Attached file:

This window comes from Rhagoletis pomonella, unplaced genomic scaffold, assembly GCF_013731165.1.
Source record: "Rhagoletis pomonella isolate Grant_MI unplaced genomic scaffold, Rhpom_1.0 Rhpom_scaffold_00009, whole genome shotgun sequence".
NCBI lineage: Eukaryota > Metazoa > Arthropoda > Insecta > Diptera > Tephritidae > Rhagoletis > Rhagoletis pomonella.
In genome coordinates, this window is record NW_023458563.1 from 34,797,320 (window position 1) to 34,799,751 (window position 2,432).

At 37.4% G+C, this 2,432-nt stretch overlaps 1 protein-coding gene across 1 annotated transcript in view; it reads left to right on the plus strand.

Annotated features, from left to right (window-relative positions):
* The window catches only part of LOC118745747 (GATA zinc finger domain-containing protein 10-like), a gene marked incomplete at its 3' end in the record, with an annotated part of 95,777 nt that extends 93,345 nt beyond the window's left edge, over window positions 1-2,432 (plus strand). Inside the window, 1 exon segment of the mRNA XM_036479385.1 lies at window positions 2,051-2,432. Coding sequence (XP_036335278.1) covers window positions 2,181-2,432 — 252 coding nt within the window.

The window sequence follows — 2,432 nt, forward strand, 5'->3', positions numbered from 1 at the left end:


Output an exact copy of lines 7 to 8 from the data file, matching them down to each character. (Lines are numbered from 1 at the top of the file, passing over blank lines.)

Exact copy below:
* The window catches only part of LOC118745747 (GATA zinc finger domain-containing protein 10-like), a gene marked incomplete at its 3' end in the record, with an annotated part of 95,777 nt that extends 93,345 nt beyond the window's left edge, over window positions 1-2,432 (plus strand). Inside the window, 1 exon segment of the mRNA XM_036479385.1 lies at window positions 2,051-2,432. Coding sequence (XP_036335278.1) covers window positions 2,181-2,432 — 252 coding nt within the window.

The window sequence follows — 2,432 nt, forward strand, 5'->3', positions numbered from 1 at the left end: